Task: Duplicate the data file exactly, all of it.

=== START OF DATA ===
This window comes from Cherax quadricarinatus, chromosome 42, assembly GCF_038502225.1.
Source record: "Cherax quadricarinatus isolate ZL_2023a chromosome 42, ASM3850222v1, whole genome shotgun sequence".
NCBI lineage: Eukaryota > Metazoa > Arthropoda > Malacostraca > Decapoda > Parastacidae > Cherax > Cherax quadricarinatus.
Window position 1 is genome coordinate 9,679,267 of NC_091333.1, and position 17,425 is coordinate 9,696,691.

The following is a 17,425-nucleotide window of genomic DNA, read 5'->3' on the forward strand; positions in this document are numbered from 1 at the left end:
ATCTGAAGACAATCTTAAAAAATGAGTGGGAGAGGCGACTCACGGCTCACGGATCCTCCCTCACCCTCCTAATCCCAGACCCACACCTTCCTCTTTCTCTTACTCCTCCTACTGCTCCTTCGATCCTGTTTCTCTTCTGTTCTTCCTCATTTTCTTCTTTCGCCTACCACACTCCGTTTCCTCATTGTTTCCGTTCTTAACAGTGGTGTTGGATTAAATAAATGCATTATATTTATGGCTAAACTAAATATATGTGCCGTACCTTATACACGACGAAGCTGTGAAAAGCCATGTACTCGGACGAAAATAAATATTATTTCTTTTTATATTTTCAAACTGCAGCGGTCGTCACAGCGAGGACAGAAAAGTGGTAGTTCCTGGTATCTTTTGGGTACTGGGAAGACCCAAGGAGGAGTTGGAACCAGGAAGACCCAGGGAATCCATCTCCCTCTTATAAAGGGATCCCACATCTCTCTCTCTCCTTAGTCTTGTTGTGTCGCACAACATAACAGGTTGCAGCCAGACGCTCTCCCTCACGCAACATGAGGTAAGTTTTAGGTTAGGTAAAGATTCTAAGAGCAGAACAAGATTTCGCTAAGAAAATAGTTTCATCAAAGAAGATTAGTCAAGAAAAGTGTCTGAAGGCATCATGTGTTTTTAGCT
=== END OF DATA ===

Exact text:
This window comes from Cherax quadricarinatus, chromosome 42, assembly GCF_038502225.1.
Source record: "Cherax quadricarinatus isolate ZL_2023a chromosome 42, ASM3850222v1, whole genome shotgun sequence".
NCBI lineage: Eukaryota > Metazoa > Arthropoda > Malacostraca > Decapoda > Parastacidae > Cherax > Cherax quadricarinatus.
Window position 1 is genome coordinate 9,679,267 of NC_091333.1, and position 17,425 is coordinate 9,696,691.

The following is a 17,425-nucleotide window of genomic DNA, read 5'->3' on the forward strand; positions in this document are numbered from 1 at the left end:
ATCTGAAGACAATCTTAAAAAATGAGTGGGAGAGGCGACTCACGGCTCACGGATCCTCCCTCACCCTCCTAATCCCAGACCCACACCTTCCTCTTTCTCTTACTCCTCCTACTGCTCCTTCGATCCTGTTTCTCTTCTGTTCTTCCTCATTTTCTTCTTTCGCCTACCACACTCCGTTTCCTCATTGTTTCCGTTCTTAACAGTGGTGTTGGATTAAATAAATGCATTATATTTATGGCTAAACTAAATATATGTGCCGTACCTTATACACGACGAAGCTGTGAAAAGCCATGTACTCGGACGAAAATAAATATTATTTCTTTTTATATTTTCAAACTGCAGCGGTCGTCACAGCGAGGACAGAAAAGTGGTAGTTCCTGGTATCTTTTGGGTACTGGGAAGACCCAAGGAGGAGTTGGAACCAGGAAGACCCAGGGAATCCATCTCCCTCTTATAAAGGGATCCCACATCTCTCTCTCTCCTTAGTCTTGTTGTGTCGCACAACATAACAGGTTGCAGCCAGACGCTCTCCCTCACGCAACATGAGGTAAGTTTTAGGTTAGGTAAAGATTCTAAGAGCAGAACAAGATTTCGCTAAGAAAATAGTTTCATCAAAGAAGATTAGTCAAGAAAAGTGTCTGAAGGCATCATGTGTTTTTAGCT